Statistical analysis

In the present experiment, each test for the sample was analyzed in triplicate. Data were expressed as mean ± standard deviation (SD). Differences between means were analysed by analysis of variance (one way ANOVA) using XLstat 2009 software. Statistical significant difference was stated at p < 0.05.


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Authors’ contributions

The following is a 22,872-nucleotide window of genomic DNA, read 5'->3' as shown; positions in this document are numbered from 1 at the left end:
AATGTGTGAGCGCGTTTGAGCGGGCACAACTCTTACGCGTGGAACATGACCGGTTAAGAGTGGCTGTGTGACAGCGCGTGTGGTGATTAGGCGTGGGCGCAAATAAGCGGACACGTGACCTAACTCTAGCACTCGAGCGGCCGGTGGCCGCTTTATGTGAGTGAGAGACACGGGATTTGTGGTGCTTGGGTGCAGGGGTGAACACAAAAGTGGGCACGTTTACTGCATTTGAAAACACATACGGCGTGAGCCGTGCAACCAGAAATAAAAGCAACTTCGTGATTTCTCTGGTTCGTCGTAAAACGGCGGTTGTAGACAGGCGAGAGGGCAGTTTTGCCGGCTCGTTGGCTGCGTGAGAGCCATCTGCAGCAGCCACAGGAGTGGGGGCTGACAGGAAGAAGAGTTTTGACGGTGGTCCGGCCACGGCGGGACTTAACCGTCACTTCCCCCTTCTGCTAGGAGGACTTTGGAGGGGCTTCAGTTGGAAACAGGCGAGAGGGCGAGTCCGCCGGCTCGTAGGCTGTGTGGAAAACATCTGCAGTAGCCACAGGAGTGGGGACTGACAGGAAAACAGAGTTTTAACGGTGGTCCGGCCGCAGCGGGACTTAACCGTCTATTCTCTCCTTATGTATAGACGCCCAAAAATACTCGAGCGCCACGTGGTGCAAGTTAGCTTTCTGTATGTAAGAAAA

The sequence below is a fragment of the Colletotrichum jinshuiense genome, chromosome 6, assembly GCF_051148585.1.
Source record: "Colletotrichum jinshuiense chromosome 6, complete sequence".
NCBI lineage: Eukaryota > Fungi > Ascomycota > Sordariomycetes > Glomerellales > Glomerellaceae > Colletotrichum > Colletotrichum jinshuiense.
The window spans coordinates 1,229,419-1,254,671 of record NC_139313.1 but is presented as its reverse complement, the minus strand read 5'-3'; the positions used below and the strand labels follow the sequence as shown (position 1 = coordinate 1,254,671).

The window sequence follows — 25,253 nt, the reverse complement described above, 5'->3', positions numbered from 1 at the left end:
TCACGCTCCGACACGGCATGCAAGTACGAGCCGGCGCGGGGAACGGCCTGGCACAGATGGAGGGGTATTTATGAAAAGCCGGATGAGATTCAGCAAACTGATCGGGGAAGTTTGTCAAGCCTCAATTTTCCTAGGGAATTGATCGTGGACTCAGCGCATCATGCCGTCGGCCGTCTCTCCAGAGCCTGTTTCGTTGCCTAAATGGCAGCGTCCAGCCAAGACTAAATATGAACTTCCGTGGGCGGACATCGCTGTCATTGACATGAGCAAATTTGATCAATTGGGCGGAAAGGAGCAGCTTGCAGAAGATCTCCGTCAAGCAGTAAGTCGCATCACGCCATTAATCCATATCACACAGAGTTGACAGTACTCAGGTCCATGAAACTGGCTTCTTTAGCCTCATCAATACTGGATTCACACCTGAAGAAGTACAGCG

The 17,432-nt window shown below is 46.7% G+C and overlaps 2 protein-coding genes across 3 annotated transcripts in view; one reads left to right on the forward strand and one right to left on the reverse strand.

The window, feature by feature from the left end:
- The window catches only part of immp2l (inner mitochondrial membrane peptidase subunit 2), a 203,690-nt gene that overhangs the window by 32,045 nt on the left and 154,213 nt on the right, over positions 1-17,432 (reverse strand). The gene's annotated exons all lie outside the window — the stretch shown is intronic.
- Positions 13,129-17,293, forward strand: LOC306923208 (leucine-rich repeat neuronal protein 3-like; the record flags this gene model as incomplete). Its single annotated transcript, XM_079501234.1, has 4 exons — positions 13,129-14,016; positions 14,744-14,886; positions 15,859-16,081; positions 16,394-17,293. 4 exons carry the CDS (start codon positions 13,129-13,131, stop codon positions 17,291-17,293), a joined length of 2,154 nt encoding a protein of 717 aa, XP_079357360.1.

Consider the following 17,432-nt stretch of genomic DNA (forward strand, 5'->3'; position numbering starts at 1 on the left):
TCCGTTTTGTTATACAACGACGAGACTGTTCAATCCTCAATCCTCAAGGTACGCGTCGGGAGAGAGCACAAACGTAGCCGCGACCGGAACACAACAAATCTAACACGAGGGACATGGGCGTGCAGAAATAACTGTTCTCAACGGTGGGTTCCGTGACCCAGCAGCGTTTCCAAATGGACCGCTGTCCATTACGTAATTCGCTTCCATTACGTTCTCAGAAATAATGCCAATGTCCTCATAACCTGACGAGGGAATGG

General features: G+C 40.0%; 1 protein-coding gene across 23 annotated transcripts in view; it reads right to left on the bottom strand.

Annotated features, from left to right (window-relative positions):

MR-M have made analyses and redacted the manuscript (Interpretation of data and drafting the manuscript). NS have been involved in revising the manuscript critically for important intellectual content; Both authors (MR-M and NS) have given final approval of the version to be published; Both authors (MR-M and NS) agree to be accountable for all aspects of the work in ensuring that questions related to the accuracy or integrity of any part of the work are appropriately investigated and resolved. Both authors read and approved the final manuscript.